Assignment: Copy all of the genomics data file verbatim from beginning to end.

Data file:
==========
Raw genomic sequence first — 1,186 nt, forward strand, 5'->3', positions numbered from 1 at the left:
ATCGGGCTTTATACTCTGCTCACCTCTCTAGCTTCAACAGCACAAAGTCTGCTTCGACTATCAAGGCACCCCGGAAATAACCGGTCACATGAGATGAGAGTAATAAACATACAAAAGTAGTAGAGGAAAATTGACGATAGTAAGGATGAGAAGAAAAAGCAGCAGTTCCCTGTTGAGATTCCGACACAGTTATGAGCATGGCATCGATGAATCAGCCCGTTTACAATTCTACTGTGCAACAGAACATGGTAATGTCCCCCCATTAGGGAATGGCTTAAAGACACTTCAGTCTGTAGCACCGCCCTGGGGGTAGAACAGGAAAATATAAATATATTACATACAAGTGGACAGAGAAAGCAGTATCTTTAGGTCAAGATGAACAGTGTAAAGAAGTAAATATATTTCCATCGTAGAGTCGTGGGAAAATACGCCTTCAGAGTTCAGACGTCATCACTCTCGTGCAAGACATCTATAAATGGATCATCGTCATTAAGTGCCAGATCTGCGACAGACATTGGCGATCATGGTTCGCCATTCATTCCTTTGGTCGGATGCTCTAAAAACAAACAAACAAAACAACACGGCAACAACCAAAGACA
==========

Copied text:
Raw genomic sequence first — 1,186 nt, forward strand, 5'->3', positions numbered from 1 at the left:
ATCGGGCTTTATACTCTGCTCACCTCTCTAGCTTCAACAGCACAAAGTCTGCTTCGACTATCAAGGCACCCCGGAAATAACCGGTCACATGAGATGAGAGTAATAAACATACAAAAGTAGTAGAGGAAAATTGACGATAGTAAGGATGAGAAGAAAAAGCAGCAGTTCCCTGTTGAGATTCCGACACAGTTATGAGCATGGCATCGATGAATCAGCCCGTTTACAATTCTACTGTGCAACAGAACATGGTAATGTCCCCCCATTAGGGAATGGCTTAAAGACACTTCAGTCTGTAGCACCGCCCTGGGGGTAGAACAGGAAAATATAAATATATTACATACAAGTGGACAGAGAAAGCAGTATCTTTAGGTCAAGATGAACAGTGTAAAGAAGTAAATATATTTCCATCGTAGAGTCGTGGGAAAATACGCCTTCAGAGTTCAGACGTCATCACTCTCGTGCAAGACATCTATAAATGGATCATCGTCATTAAGTGCCAGATCTGCGACAGACATTGGCGATCATGGTTCGCCATTCATTCCTTTGGTCGGATGCTCTAAAAACAAACAAACAAAACAACACGGCAACAACCAAAGACA